To be a good Japanese nationalist, one should pay a visit to the local Shinto shrine occasionally and help to pacify the spirits of the dead soldiers, and to petition the kami (gods). Also, 'Shinto' as a category divorced from Buddhism is a recent development in Japan, so in a sense categorical 'Shinto' religion is rather new on the scene, but most of the practices are in fact the ancient indigenous religion of the people.
I am sorry to resurrect the thread, but I thought I would be remiss if I did not respond.
Shinto predates Buddhism in Japan. Buddhism is an Indian import by way of China, while Shinto is the indigenous animist religion. History notes some conflict between Buddhism and Shinto upon the former's arrival to Japan. Shinbutsu bunri (神仏分離) was not the birth of Shinto as a Buddhist offshoot.
The practices you describe of soldiers' spirits and Japanese nationalism describe State Shinto, a practice that arose in the late 19th century. Shinto itself is much more a system of practices regarding purity and cleanliness than a system of beliefs and dogma. The vast majority of Japanese would describe themselves as doing Shinto things rather than practicing Shinto. For example, I used to live rather close to Ise Shrine (one of Shinto's holiest) and now visit there with my beautiful young Japanese wife every year. It holds no religious significance to her or most of the other Japanese visitors who are there with us. Think of a nominal member of a religion who does religious things like weddings and funerals but does not practice their religion's precepts.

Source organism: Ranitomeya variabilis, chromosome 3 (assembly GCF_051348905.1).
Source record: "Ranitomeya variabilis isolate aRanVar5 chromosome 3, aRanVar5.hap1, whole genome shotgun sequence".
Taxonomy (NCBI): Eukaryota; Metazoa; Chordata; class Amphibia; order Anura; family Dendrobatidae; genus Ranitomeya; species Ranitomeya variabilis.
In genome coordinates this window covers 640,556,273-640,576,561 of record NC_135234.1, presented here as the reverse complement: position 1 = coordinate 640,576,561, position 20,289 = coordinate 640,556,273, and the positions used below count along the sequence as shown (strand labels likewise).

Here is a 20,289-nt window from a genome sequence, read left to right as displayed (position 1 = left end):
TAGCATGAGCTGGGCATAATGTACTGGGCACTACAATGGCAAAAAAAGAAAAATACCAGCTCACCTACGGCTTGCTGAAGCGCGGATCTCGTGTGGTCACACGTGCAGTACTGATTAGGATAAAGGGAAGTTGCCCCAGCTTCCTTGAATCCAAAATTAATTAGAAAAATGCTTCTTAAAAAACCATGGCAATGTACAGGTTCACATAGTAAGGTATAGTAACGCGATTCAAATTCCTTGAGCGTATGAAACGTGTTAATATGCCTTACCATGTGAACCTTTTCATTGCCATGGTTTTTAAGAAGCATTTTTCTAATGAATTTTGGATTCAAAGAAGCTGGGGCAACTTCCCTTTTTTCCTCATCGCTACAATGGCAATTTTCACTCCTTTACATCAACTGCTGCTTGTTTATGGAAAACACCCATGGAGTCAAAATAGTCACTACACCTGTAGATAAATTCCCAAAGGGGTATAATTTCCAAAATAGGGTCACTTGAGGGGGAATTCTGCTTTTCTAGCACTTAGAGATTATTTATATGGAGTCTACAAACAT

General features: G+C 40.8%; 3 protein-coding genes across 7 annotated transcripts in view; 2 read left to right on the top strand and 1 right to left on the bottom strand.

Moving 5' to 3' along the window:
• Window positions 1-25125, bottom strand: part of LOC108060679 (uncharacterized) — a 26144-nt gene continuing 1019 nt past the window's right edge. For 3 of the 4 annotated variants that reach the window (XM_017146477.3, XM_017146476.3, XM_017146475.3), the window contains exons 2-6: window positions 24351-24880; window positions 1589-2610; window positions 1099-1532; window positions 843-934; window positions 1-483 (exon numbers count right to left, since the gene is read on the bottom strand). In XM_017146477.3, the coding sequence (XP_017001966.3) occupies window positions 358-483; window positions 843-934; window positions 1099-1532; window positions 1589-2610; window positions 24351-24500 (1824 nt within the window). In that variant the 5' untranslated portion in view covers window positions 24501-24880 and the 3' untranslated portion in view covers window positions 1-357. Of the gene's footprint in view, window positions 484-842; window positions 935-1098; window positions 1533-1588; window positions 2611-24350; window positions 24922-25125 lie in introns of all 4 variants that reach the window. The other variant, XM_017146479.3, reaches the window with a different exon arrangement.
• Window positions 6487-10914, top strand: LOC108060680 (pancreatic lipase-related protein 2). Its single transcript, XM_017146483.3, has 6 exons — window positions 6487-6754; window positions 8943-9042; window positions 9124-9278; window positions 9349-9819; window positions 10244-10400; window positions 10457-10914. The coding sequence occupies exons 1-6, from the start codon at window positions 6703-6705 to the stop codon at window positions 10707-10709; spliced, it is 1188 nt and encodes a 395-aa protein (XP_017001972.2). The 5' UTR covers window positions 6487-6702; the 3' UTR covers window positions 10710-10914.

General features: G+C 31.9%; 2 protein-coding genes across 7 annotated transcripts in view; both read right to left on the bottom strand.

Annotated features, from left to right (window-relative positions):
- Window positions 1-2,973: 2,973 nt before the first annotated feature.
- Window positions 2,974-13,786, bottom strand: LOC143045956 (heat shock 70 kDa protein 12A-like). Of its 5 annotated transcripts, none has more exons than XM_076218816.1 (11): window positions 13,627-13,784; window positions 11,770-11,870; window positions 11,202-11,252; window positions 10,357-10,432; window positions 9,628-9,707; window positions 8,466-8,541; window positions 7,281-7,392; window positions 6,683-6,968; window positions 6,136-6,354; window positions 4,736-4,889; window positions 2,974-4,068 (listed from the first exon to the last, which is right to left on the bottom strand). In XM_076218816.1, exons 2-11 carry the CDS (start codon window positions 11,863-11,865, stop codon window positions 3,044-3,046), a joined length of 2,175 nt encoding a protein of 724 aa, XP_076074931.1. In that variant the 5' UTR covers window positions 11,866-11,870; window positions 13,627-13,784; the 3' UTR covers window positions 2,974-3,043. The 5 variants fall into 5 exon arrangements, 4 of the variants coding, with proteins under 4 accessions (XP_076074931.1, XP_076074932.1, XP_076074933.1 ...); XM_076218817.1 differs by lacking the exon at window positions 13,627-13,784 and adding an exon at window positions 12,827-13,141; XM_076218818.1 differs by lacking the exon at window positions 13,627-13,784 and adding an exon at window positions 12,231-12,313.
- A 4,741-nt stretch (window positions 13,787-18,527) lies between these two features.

(You may find it surprising, but most Japanese do not wish to be a "good Japanese nationalist". Nationalism in Japan is associated with extreme right-wing political fanaticism. In the larger cities, one occasionally encounters a van or truck decked out with loud speakers while a nationalist shouts a diatribe. He is invariably regarded as nothing more than a curiosity to be watched for a minute before going about one's business.)
I think that "god" is not the best translation of "kami" (神), although while "spirit" is closer, it still misses the mark. Perhaps something like "spiritual essence", although that still feels clumsy. The rock has a kami, the wind, and the grass, but no one worships the wind or a pebble. Still, ritual is followed to (ostensibly) gain favor, although for most, again, I think it is going through the motions. I wash my hands before entering the shrine out of respect for the local practice, not because I wish to curry spiritual favor, and I am confident that most other visitors are of similar mindset.
As coincidence would have it, the first place I lived in Japan was Hakodate, St. Nicholas's first post in Japan. The Russian influence in the city remains to this day. I am only recently an orthodox inquirer, so I unfortunately did not make better use of my time in Hakodate. I will remedy that during my next visit to Hakodate.